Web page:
There is a great division of opinion about cosmetic dentistry in the dental profession.
On the one hand, you have a group of dentists who consider themselves experts in this field, who are sought out for their cosmetic dentistry skills. They see in the world of dentistry a great amount of sub-standard cosmetic work.
On the other hand, you have the vast majority of dentists who think that cosmetic dentistry is no big deal.
In 2007 there was a survey taken among dentists asking, "Should cosmetic dentistry be its own specialty." About 90% of the surveyed dentists said that it should not. But A 2004 report done by the Wall Street Journal claimed that almost 1/3 of the money spent in the United States on cosmetic dentistry was spent fixing other dentists' shoddy work.
The survey of dentists is particularly troubling when you read the comments of some of the dentists. A typical comment was: "Any dentist remotely competent that has a good lab is perfectly capable of achieving excellent results." A small minority of the comments were downright hostile, expressing contempt for dentists who do a lot of cosmetic dentistry, a couple even going so far as to accuse them of "ripping off" their patients.
|This is a sample of cosmetic dentistry done by the site author, Dr. David Hall. The before-and-afters in the header at the top of this page also represent cases done by him.|
Those of us who are deeply involved in cosmetic dentistry and have studied it for years and dedicated ourselves to creating beautiful smiles for patients sometimes scratch our heads trying to understand this divide. It is so obvious that there is a great range of skills among dentists. Do they really think that an up-and-coming Hollywood celebrity would go to just any dentist for a smile makeover? Obviously she would seek out a true artist to do that work and would pay a premium fee for it. So why the great division of opinion?
The comments by dentists reveal is that there is more here than just a great discrepancy in the artistic abilities of dentists. There is a completely different view of the task at hand, with a number of dentists trivializing both the art and the science of it. And there are two basic reasons for this.
One reason is that dentists, as a profession, are not artistically inclined. They started out liking working with their hands and liking to fix things. Dentistry answers those inclinations. They have an engineering mentality as they enter the profession, and this mentality is only reinforced the deeper they get into their education. Dental school has to be technique-centered. There are skills like getting margins right, designing restorations that will hold up under stress, and rebuilding broken teeth. Engineering is the foundation of good dentistry. But that mentality doesn't understand art, and I have seen many examples of work that the dentist thinks looks just fine, but the patient thinks is atrocious.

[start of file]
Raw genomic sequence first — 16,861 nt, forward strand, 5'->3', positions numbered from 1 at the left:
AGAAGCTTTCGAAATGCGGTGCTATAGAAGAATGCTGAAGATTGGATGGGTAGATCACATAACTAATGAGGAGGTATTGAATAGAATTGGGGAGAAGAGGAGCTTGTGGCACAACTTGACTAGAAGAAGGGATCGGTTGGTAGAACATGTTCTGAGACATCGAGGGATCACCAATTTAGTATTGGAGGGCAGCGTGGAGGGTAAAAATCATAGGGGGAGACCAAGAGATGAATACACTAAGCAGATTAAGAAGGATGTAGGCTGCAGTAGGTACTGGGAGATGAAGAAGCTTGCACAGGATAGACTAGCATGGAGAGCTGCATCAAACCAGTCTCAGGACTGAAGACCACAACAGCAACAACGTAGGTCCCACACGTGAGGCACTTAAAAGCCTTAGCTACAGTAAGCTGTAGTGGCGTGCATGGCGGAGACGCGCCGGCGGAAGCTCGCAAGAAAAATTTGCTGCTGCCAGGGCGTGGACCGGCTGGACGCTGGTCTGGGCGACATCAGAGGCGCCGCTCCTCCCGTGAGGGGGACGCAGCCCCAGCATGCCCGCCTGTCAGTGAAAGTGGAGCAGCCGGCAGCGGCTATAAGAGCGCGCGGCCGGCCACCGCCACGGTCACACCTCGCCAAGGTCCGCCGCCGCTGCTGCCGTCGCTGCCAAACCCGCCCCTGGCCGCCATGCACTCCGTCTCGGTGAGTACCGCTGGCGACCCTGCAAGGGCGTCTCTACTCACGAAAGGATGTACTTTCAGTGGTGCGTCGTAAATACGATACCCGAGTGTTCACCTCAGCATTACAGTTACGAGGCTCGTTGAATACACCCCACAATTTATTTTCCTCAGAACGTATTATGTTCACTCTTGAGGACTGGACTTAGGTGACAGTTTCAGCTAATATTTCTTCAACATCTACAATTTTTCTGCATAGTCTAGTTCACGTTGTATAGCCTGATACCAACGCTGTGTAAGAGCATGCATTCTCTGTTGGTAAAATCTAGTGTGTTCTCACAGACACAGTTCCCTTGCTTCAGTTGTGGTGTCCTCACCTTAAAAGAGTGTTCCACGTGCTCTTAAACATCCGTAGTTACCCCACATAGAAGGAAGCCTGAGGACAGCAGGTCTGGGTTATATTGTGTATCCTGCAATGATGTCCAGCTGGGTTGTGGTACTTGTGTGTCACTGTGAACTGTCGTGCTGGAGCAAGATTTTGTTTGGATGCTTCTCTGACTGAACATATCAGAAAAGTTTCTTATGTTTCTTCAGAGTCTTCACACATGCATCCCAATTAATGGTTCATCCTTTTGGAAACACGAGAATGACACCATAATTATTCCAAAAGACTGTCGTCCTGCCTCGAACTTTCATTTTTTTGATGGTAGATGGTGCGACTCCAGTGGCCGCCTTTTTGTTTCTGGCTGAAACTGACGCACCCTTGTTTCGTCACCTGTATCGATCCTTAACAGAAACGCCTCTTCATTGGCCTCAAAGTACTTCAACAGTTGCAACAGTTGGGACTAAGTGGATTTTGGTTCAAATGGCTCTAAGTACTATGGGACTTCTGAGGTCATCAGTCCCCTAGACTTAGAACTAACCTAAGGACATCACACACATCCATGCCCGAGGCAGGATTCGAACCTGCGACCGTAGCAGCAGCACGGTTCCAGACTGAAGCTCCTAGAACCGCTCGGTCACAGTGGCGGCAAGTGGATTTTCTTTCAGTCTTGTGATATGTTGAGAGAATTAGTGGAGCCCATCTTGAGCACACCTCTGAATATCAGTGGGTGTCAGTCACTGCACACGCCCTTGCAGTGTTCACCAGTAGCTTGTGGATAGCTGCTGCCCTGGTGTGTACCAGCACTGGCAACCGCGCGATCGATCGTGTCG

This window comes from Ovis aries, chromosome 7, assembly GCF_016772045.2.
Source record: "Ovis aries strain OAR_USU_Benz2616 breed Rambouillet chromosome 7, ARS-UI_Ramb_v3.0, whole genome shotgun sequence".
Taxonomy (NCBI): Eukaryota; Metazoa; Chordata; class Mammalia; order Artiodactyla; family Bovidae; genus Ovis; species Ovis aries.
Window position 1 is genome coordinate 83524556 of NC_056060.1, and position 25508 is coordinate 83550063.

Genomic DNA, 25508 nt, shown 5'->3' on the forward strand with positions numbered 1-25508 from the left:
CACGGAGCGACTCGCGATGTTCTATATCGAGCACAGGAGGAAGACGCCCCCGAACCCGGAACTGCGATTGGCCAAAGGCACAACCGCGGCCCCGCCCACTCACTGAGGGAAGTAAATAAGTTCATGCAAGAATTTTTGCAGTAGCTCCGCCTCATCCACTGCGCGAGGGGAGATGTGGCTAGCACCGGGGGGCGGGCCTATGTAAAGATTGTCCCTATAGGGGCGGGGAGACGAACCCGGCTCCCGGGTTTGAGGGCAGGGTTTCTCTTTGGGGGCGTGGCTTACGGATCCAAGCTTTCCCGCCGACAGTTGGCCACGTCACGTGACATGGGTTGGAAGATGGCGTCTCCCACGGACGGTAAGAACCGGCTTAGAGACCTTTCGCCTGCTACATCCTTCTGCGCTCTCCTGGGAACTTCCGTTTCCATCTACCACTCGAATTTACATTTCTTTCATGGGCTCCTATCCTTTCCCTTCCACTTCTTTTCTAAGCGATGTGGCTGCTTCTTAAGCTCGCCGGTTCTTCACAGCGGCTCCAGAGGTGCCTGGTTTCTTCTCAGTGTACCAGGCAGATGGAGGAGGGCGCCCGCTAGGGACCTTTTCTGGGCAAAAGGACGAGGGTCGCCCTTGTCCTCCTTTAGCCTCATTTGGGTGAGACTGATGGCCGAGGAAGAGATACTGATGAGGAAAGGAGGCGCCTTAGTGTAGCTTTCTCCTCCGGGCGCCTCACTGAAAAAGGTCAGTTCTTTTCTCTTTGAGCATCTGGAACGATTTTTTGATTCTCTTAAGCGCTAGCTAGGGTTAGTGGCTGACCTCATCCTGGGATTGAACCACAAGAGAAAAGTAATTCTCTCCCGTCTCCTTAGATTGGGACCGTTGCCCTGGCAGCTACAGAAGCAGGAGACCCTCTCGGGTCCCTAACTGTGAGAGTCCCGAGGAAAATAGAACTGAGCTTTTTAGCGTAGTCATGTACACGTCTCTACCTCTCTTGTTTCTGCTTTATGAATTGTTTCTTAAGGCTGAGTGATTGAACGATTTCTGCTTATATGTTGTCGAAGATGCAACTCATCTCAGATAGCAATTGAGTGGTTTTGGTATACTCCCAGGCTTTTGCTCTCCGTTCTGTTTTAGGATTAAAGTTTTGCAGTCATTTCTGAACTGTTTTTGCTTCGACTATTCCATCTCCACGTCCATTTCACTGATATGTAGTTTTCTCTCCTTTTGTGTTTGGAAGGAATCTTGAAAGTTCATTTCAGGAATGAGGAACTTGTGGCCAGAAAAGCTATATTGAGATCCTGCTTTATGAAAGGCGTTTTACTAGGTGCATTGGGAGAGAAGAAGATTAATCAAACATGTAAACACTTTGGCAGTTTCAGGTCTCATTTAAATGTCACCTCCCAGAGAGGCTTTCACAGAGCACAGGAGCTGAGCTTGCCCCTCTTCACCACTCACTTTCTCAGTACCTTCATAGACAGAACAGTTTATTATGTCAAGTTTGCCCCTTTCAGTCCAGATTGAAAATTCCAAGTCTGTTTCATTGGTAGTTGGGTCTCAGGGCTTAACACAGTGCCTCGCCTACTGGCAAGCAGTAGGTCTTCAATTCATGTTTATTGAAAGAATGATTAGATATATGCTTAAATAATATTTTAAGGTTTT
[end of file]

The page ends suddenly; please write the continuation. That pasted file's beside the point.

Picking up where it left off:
The second reason for this divide is, to be honest, economic. Cosmetic dentistry procedures can be quite lucrative, so there is a strong incentive for dentists to believe that they can do this just fine. And the fact that most cosmetic dentists by license are general dentists who take care of all of the comprehensive and preventive care for their patients adds the worry that if the family dentist refers a patient for a smile makeover that patient will now desert their family dentist and see the new cosmetic dentist for everything. And in their own eyes, these family dentists can do these procedures just fine.
This website is written by Dr. David Hall. I earned my accreditation with the American Academy of Cosmetic Dentistry in 1990. I opened my dental practice in 1979 and enjoyed doing cosmetic procedures from the very beginning. It took me years before I was very good at it, and the accreditation process truly honed my skills. I have asked other dentists whose cosmetic skills I respect how much additional preparation, beyond dental school, it takes to become an excellent cosmetic dentist. There was a consensus that it takes about five years worth of continuing education courses combined with attempting to do these procedures to reach a comfort level with them. That is the view of those who are deep into cosmetic dentistry. Those who are not deep into it feel that dental school alone is adequate preparation. To the discerning patient, that is all that probably needs to be said.
Throughout this website, we will address cosmetic dentistry problems. Some procedures, like teeth bleaching, don't require much artistic ability or special skills. Others, however, like smile makeovers with porcelain veneers or crowns, should not be done by your family dentist. This website is a unique information source in that it takes its loyalty to the visitor so seriously that it will not gloss over this important issue. Only 1 to 2% of dentists can really do a beautiful smile makeover. While saying that brings us professional criticism, it needs to be said, for the benefit of you, the prospective cosmetic dentistry patient.